• Day 23: Connecting Route, Sauk Point (9/22/2013) - Today's destination was making it through the Sauk Point segment. But that wasn't the original plan. You see, after a lovely night in a Spring Brook condo in the Dells, I had to make another visit to Urgent Care this morning. Yep, another skin infection, this time on my other foot. I'm getting quite the collection of hospital bracelets, which Urgent Care centers make you wear.
  • Day 24: Devil’s Lake, Merrimac, Gibraltar, Groves-Pertzborn, City of Lodi, Eastern Lodi Marsh, Lodi Marsh (9/23/2013) - Today my goal was to get through Lodi and its three trail segments. And it turned out to be quite the day, characterized mainly by hills. It was fun to start in Devil’s Lake, since I’ve run and hiked almost all of the trails here before. And Devil’s Lake is such a great state park – it's Wisconsin’s most popular.
  • Day 25: Connecting Routes, Indian Lake, Table Bluff, City of Cross Plains (9/24/2013) - Today was Alison's last day crewing me, and my goal was reaching Cross Plains. Alison brought along my mom, who was doing a ride-along of sorts. That is, she was scoping out how to be a crew person before she and my dad help me next week. (It was rather ironic, since Alison is a Madison police officer and offers more traditional ride-alongs!)
  • Day 26: Valley View, Madison, Verona, Montrose, Brooklyn Wildlife (9/25/2013) - Today runner friends John Selbo and Ann Heaslett were my crew members as I made my way to the Brooklyn Wildlife segment. We had a great day! Most of the day was spent on the trails, which is always a good thing. I had John or Ann with me on almost every segment. Valley View started in between two enormous homes. It was quite easy to miss the trail if you weren't looking closely.
  • Day 27: Monticello, Albany, Connecting Route, Arbor Ridge (9/26/2013) - Today's run/hike to and through the Arbor Ridge segment was epic for many reasons. First, I ended the day finishing Arbor Ridge, which runs through the Robert O. Cook Memorial Arboretum in Janesville. Did you hear what I said? JANESVILLE! I am now at the end of the second main "segment" of the IAT, and about to embark on my final push north to Sturgeon Bay. WOO HOO!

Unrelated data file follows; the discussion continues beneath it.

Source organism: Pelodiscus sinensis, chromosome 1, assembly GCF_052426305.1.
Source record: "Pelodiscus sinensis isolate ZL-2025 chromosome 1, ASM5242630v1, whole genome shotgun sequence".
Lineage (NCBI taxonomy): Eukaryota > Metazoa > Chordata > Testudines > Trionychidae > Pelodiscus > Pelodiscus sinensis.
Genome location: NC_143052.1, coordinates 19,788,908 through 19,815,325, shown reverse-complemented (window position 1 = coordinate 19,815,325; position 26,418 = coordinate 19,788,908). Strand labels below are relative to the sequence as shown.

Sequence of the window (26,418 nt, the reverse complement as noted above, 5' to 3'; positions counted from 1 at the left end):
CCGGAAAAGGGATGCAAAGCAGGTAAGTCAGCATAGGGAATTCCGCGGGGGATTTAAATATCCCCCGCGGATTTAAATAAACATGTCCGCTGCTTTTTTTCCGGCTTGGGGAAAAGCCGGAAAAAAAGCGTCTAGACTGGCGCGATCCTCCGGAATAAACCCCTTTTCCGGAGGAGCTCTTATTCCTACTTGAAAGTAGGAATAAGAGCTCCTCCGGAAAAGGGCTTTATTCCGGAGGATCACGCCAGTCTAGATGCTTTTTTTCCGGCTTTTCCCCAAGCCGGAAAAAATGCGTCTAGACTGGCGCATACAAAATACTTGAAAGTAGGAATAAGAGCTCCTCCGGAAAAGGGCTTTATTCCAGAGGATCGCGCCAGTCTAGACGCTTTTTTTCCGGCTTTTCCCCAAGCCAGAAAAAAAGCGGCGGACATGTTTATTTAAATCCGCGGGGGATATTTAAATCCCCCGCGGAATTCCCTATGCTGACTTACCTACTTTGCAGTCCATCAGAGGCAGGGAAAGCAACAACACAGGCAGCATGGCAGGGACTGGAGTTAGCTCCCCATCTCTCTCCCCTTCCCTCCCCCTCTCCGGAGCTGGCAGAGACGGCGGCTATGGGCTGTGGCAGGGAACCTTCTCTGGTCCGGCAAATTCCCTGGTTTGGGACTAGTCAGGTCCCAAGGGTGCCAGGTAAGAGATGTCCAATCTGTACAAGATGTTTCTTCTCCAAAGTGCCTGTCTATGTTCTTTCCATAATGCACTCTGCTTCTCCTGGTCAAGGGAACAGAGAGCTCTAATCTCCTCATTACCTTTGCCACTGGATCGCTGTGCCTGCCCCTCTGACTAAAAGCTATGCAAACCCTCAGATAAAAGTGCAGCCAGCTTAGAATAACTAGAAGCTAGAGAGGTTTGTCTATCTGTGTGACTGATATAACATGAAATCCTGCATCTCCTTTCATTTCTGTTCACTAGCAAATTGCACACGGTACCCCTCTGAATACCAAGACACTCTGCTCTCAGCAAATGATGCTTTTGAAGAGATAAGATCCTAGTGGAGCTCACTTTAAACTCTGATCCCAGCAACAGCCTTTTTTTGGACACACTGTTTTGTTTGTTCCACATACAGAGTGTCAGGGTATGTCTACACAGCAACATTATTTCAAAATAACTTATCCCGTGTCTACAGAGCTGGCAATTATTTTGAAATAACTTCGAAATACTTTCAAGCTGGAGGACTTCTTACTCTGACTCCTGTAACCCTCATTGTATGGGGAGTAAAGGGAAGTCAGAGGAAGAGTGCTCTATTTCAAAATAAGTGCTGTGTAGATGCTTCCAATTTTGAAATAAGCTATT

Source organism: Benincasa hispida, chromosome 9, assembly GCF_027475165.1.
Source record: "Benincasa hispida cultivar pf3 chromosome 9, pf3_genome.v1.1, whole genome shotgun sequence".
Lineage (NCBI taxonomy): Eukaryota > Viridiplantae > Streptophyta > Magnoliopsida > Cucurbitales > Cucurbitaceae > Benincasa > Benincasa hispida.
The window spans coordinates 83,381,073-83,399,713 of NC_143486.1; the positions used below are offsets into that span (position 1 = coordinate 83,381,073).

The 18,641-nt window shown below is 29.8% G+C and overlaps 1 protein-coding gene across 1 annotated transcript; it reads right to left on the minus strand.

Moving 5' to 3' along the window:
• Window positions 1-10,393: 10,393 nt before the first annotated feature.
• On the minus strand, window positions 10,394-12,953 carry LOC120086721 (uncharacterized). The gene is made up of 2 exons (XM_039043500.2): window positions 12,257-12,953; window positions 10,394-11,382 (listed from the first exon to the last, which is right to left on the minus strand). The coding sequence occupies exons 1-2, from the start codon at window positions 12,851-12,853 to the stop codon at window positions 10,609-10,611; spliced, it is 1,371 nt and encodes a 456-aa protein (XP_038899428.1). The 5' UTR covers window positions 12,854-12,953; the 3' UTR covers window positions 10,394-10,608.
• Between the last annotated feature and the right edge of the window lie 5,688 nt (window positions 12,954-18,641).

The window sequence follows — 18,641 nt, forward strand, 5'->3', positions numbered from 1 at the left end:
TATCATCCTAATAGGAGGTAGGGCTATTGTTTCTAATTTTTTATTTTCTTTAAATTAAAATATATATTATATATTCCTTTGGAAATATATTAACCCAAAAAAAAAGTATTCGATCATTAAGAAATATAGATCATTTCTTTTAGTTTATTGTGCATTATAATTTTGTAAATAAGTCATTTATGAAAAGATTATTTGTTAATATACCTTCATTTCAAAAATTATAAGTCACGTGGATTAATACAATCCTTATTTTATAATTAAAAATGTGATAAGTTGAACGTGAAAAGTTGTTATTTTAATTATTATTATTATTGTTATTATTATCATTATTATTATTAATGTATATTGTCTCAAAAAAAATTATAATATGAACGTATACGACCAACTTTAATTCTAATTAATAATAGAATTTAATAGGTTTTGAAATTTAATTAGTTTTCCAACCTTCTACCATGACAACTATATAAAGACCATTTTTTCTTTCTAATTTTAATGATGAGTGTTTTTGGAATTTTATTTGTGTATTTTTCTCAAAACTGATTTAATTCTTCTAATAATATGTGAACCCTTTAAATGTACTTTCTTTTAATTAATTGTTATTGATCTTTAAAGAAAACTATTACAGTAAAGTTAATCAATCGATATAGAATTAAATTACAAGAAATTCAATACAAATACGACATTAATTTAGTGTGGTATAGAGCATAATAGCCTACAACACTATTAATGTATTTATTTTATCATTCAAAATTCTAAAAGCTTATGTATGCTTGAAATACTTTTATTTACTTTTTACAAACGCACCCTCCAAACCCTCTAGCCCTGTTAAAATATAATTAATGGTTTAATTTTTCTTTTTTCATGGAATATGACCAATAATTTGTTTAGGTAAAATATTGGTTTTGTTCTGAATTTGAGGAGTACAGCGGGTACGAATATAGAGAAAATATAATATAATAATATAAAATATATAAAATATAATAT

• Day 28: Devil’s Staircase, Janesville, Milton, Storr’s Lake, Connecting Route, Clover Valley (9/27/2013) - JANESVILLE, BABY! Today was so exciting because I'm officially headed north now. I started the day on the intriguingly-named Devil's Staircase, a very technical trail clinging to the side of a steep bluff along the Rock River. You need to watch your footing, but the views are gorgeous.
  • Day 29: Connecting Route, Whitewater Lake, Blackhawk, Blue Spring Lake, Stony Ridge, Eagle (9/28/2013) - Today's goal: the Eagle segment. It was another hot, windy day, with temps around 80 F (27 C). That's too hot for running/hiking. Optimal temps are more like 55-65 F (13-18 C). But I'm not complaining (too much). Better that than rain. So my hike started with a short connecting route, which passed this cool, old well called the Flowing Well.
  • Day 30: Scuppernong, Waterville, Lapham Peak, Delafield, Hartland, Merton (9/29/2013) - Today my goal was to complete the Merton segment south of Holy Hill. I began on the Scuppernong segment (love that name). I don't believe horses are allowed on it, but there were horse apples everywhere. The bulk of the trail was a bit tough for running – lots of steep hills and rocks – but the last part was quite nice.
  • Day 31: Monches, Loew Lake, Holy Hill, Pike Lake, Slinger, Cedar Lakes, West Bend (9/30/2013) - Today's destination was West Bend. My sister-in-law, Paula Moore, was my crew today. It was fun because we'd been at Paula's lake house this past 4th of July for a family reunion, and we'd hiked part of the Monches segment. Well, today I was starting at Monches!